Accountability, Indicators, Transparency

Publicly Releasing State Assessment Results Is a Requirement for Supporting Students

Publicly Releasing State Assessment Results Is a Requirement for Supporting Students

Last week, officials in California and New York made unexpected announcements about the results of their statewide annual assessments: they wouldn’t be releasing them publicly anytime soon. While many states across the country have already released their assessment results, California and New York educate over eight million students combined—so their announcements about delaying the release of this information have certainly drawn some attention. Annual statewide assessments are critical tools for understanding student learning and measuring progress toward equity goals, and states must release this information to maintain transparency and provide the public with comparable information about student progress 

After not releasing test scores publicly last year, New York has announced that districts may release their results, but the state would not be releasing any results until later this year. And California originally announced that it would be releasing assessment results later this year, but concerns about the data being released after Election Day caused the state to clarify that the results will be made public in October. Policymakers, families, teachers, and the public all need access to comparable information about student academic progress, and statewide annual assessment results are one of the most important ways that states share this information.  

States must maintain transparency. In the last few years, we’ve seen students learn at home, at school, and in hybrid situations—and sometimes all three at various moments. In that time, there have been many disruptions to states’ assessment programs, and some states have been slow to get back on track. But the act of releasing assessment results is not new; states must demonstrate that they value transparency by releasing them in a timely manner. As schools reopen for the school year and students return largely in person, leaders and the public need access to all available data to support students as they move through their education and into the workforce, and to direct necessary resources where they are needed most. State assessments help educators target assistance and resources for learners and provide families and communities with a more sophisticated understanding of what students need.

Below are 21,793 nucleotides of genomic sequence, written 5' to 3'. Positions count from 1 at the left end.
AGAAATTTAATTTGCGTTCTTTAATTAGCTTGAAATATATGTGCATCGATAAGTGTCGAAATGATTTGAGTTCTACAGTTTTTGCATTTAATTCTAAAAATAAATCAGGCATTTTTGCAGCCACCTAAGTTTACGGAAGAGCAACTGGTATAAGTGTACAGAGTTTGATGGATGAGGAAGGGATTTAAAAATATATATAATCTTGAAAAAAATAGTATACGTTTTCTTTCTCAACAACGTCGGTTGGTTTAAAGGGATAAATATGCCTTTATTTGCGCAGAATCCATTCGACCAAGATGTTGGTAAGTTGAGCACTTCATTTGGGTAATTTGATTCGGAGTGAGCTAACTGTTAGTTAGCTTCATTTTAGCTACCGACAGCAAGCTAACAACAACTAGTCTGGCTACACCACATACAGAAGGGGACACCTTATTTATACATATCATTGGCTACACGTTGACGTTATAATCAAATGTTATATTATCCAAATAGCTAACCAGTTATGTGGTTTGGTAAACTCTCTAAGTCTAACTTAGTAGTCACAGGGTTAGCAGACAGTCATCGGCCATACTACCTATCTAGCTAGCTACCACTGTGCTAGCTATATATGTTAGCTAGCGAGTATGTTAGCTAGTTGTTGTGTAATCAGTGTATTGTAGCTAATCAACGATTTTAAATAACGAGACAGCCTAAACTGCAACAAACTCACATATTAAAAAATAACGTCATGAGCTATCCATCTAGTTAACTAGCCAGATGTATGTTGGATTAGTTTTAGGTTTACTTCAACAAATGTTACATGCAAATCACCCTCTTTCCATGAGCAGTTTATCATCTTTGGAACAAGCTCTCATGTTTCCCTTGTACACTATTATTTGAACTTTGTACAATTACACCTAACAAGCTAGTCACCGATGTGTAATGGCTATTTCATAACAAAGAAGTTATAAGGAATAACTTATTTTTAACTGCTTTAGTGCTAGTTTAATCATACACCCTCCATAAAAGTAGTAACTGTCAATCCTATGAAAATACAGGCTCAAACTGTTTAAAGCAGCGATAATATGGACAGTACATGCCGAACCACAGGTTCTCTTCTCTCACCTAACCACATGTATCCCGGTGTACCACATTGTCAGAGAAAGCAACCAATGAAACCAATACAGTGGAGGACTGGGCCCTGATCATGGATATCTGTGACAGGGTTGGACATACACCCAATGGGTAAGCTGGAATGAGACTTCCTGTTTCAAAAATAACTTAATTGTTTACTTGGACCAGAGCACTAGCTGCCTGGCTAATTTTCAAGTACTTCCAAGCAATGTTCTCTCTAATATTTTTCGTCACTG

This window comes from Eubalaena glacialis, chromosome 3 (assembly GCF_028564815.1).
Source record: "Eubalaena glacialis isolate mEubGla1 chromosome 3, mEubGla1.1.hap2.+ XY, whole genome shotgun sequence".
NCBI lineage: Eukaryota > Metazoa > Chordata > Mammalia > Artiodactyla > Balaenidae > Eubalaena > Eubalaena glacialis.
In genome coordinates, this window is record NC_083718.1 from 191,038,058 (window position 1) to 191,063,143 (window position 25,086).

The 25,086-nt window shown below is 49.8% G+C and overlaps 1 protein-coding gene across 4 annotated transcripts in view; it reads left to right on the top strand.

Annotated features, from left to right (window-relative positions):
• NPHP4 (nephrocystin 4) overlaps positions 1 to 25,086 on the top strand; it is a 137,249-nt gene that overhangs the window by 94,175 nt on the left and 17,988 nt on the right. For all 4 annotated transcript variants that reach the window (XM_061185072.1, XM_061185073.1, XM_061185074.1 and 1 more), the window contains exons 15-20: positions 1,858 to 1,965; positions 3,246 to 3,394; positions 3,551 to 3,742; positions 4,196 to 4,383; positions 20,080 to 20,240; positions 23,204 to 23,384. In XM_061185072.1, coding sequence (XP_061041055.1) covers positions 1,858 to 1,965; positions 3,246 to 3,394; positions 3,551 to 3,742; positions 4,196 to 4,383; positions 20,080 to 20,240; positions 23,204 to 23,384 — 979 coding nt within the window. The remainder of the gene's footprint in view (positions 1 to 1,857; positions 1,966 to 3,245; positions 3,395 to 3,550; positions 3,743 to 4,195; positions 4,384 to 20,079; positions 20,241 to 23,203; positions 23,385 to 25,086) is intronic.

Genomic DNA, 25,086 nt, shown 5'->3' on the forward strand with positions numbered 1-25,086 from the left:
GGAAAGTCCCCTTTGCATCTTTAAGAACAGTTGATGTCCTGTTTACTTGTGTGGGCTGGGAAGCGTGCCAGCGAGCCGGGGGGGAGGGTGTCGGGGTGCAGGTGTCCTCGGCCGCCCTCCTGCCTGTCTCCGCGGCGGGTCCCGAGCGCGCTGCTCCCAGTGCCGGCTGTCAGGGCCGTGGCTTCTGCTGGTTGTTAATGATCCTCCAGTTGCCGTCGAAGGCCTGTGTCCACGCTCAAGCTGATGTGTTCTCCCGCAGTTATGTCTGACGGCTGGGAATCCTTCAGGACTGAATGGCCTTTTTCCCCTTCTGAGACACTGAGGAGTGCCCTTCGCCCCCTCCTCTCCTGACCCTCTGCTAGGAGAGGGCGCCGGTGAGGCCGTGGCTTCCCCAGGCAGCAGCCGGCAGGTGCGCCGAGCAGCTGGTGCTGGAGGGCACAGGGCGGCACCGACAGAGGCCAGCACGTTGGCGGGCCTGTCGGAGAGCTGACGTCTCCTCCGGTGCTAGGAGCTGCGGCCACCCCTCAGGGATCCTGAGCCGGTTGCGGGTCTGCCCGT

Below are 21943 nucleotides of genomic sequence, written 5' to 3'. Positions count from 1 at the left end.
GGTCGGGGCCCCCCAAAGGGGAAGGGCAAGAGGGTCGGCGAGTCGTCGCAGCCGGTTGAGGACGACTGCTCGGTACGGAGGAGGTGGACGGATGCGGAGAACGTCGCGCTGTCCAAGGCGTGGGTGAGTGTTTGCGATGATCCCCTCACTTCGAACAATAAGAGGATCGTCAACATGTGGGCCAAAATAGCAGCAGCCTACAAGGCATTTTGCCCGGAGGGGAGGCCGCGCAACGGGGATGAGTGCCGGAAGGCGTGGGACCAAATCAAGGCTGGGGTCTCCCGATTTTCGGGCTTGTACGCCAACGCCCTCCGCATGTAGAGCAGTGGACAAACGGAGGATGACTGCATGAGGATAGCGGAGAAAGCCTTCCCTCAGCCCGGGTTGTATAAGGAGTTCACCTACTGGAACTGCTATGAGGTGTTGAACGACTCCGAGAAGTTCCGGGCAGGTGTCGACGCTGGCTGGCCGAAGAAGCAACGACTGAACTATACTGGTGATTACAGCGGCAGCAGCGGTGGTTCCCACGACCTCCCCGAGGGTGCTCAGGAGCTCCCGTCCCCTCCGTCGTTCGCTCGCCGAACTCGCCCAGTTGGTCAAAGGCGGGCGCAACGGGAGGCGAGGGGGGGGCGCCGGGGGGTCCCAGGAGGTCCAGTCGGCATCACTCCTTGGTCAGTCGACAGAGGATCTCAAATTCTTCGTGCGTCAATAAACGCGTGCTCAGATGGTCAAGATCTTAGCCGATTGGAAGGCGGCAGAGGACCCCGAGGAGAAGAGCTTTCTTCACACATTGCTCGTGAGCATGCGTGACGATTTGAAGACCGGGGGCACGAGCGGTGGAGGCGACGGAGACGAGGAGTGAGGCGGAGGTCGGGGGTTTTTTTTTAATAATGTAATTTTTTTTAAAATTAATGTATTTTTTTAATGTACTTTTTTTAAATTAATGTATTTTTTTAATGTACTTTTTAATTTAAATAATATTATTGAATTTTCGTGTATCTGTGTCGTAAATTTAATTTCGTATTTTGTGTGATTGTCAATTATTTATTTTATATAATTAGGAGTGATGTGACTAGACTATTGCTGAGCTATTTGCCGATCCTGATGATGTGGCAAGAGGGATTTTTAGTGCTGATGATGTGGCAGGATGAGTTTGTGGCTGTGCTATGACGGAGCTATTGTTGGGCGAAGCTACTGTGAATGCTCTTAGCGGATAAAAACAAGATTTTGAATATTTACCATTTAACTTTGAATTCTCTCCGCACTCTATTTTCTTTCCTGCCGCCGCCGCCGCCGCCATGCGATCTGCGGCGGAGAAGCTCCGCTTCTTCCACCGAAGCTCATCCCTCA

States must share comparable information about student progress. Only state exams provide the comparability that allows for results that say something about learning for all students in a given state and provide a starting point for identifying what worked and how to replicate it in other places. But if districts across California and New York are responsible for sharing this data individually, that’s more than 1,800 separate reports and conversations on assessment results—and all of these reports will make it hard for families and the public to piece together how students are learning across the state. Within just a few days of New York’s announcement, New York City Schools released their data—sending a powerful signal to the state and other districts that sharing this information publicly is of the utmost importance. And while it’s positive news that New York City Schools released this information, districts shouldn’t have to go it alone. States have not only the authority but also the capacity to bring together this data and tell the statewide narrative of what it means for students.  

As schools enter their fourth pandemic-affected school year, it’s more important than ever for the public to have access to information about how decisions made over the last four years affected student learning. State leaders who have prioritized transparency by publicly sharing the results of their statewide annual assessments should be commended—and states like California and New York should be encouraged to release their results immediately. And with the recent news that long-term NAEP trends showed dramatic declines, it’s more important than ever that the public has access to the data from statewide assessments. Families, communities, and educators need this information to support students through this school year and beyond.